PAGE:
Georgia football: 10 biggest questions as Bulldogs begin quest for three-peat
I had a chance to step out onto the Dooley Field grass at Sanford Stadium this week and let me tell you — it’s in Week 1 form.
The grass is pristinely manicured, green and fully prepared to be destroyed by 22 extremely large student-athletes pushing against each other.
The team might not be quite ready yet, but it is fully immersed in preseason practice now as it prepares for a date with Tennessee-Martin under the lights on Sept. 2.
As we try to round back into midseason form ourselves, let’s get started with 2 handfuls of questions that have been rolling around my mind over the past few months of no football.
Will Carson Beck be Georgia’s next prolific quarterback?
Remember a couple years ago when Beck, a redshirt freshman, was reportedly Georgia’s next man up to fill in for injured starting quarterback JT Daniels in the 2nd game of the 2021 season?
It feels so long ago, but we all know the story.
Stetson Bennett got the start, passed for 5 touchdowns, won the starting job and put together one of the most storybook careers in college football history.
Now, we’re back to Square One. Beck is the presumptive QB1 heading into the 2023 football season. After a few strong backup performances a year ago and an impressive spring game showing, expectations for the fair-haired signal-caller hover somewhere between modest and upstart Heisman Trophy contender.
My take: Beck has made a jump since his early days at Georgia and would have been one of the better quarterbacks in the SEC a season ago if any ill had befallen Bennett. That said, Georgia has the insurance policy of a highly-recruited, athletic backup in Brock Vandagriff, who makes up in raw talent what he lacks in live game experience.
How healthy is the running game?
Over the course of his career, Kendall Milton has been a perpetual member of Georgia’s injury notes. Immensely talented, Milton has carried the ball more than 10 times in a game just once in his college career. Injuries have limited his availability and, while expectations should be high for a guy who averaged 7 yards per carry last year, you have to wonder about the durability.
Branson Robinson is nursing a foot injury heading into fall camp, and Andrew Paul is coming off a torn ACL.
The good news is there’s depth. Daijun Edwards, Georgia’s 2nd leading rusher last year, is back for his senior year. Roderick Robinson is a name Bulldogs fans have gotten excited about.
No one is really concerned about the position just yet, but it’s worth keeping an eye on.
Will Mike Bobo finally learn how to run an offense?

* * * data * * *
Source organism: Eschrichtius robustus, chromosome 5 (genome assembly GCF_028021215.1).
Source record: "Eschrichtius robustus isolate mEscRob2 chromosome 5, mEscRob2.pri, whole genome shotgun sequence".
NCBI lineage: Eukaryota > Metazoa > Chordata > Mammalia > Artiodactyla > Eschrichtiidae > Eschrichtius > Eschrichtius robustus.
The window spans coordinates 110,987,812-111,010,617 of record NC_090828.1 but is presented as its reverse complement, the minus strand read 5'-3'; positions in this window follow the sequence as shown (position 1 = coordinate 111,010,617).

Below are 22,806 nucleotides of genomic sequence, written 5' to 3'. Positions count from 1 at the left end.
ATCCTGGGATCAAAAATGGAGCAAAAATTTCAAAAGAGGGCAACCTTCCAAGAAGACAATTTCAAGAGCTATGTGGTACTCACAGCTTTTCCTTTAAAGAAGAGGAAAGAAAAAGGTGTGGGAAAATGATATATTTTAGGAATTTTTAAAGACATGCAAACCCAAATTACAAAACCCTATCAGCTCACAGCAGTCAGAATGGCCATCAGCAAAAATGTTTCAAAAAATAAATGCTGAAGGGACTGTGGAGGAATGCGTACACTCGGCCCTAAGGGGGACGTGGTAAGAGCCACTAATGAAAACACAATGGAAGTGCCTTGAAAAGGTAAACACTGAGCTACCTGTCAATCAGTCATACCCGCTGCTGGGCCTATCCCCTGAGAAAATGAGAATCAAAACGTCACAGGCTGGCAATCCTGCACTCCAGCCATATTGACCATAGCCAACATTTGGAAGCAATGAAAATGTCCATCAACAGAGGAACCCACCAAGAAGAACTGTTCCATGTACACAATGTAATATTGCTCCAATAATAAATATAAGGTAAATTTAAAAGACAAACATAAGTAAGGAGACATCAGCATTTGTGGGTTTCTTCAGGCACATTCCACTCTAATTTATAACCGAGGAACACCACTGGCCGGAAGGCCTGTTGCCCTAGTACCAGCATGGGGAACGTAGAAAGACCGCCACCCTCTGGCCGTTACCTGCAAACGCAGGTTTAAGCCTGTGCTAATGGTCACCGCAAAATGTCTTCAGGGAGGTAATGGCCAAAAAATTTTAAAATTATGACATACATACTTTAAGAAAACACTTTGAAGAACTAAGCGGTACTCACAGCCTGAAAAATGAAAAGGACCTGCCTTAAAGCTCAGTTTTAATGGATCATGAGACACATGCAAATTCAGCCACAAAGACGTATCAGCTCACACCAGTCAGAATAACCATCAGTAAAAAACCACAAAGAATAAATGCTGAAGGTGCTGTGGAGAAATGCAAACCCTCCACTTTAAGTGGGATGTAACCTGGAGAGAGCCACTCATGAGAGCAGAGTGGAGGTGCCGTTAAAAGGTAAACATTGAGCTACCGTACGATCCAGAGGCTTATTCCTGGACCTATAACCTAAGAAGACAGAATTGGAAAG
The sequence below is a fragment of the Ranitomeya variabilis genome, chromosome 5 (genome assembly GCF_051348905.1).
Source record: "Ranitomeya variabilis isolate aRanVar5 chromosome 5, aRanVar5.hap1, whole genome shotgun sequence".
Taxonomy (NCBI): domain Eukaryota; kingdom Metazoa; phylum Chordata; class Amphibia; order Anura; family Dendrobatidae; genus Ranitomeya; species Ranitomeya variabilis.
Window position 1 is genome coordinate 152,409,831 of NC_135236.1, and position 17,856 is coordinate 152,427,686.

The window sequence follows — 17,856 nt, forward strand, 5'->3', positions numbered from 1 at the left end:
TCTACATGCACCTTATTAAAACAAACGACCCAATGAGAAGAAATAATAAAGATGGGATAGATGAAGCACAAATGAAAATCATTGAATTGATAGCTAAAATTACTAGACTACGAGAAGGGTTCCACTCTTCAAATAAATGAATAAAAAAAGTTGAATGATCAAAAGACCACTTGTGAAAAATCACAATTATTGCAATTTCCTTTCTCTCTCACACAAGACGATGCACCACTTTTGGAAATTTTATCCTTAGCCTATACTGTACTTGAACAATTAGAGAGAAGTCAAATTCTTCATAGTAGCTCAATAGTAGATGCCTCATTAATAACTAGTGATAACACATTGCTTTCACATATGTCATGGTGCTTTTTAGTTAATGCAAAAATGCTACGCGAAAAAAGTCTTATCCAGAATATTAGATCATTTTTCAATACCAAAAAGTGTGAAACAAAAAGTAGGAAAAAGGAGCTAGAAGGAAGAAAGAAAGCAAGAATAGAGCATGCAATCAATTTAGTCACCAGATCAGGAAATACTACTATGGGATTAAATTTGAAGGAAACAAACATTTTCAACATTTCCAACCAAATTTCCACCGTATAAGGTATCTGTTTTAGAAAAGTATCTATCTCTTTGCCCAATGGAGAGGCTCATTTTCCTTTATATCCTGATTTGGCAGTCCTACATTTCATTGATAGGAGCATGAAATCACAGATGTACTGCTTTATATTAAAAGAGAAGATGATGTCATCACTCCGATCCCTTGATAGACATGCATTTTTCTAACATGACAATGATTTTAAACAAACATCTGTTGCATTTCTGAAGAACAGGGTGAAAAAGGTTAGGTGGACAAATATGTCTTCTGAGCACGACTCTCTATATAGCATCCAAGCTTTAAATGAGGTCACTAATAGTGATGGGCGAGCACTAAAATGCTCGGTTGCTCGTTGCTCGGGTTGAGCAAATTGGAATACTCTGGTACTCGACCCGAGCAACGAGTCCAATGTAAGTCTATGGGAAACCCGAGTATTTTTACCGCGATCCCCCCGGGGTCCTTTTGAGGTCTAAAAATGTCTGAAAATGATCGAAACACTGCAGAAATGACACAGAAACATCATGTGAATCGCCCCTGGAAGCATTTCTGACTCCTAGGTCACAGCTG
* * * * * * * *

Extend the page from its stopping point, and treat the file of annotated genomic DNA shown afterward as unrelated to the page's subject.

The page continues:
Obviously, I kid.
If you listened to many Georgia fans, you’d think this guy had never guided the most prolific offense in the program’s history. You’d think he wasn’t a key component of the development of quarterbacks David Greene, Matthew Stafford or Aaron Murray. You’d think the loss of Todd Monken and the decision to retain Bobo as the new offensive coordinator was next to high treason against the future of Georgia football.
It’s not. Bobo is a good coordinator, and Georgia’s offense will be fine.
The question is more in what changes can we expect. The Bulldogs loved Bennett’s mobility the past 2 years but seem to be on the verge of going into 2023 with a pure pocket passer with a big arm. Will anything change about Georgia’s approach to the passing game with a different style of quarterback under center?
What happens if they lose a game?
Allow yourself to consider this possibility, Georgia fans. What does happen?
A couple things: Yes, this schedule is terrible. No, it’s not entirely Georgia’s fault. Yes, there are challenging games on the schedule. And no, a loss isn’t a death sentence to the team’s nation title hopes.
But will those hopes be on life support? Probably.
The thinking is this: As it stands — and it can always change — Georgia doesn’t have enough strong opponents to have much room for error if it finds itself outside the conference championship game. If, for example, the Bulldogs lose to Tennessee at the end of the season and the Volunteers end up facing LSU or Alabama in Atlanta, there are few arguments to say Georgia should still slide into the 4-team College Football Playoff.
They are 2-time defending champions, which buys a little grace, and I can absolutely imagine a scenario where games against South Carolina or Ole Miss become top 10-15 matchups.
But the window is undoubtedly small.
Are off-field issues a distraction—or a rallying cry?
It’s no secret Georgia has had a tumultuous offseason.
Beginning with the tragic deaths of player Devin Willock and staffer Chandler LeCroy in a car wreck on the night after the team celebrated its championship victory, the team faced an offseason full of legal challenges and explosive newspaper reports.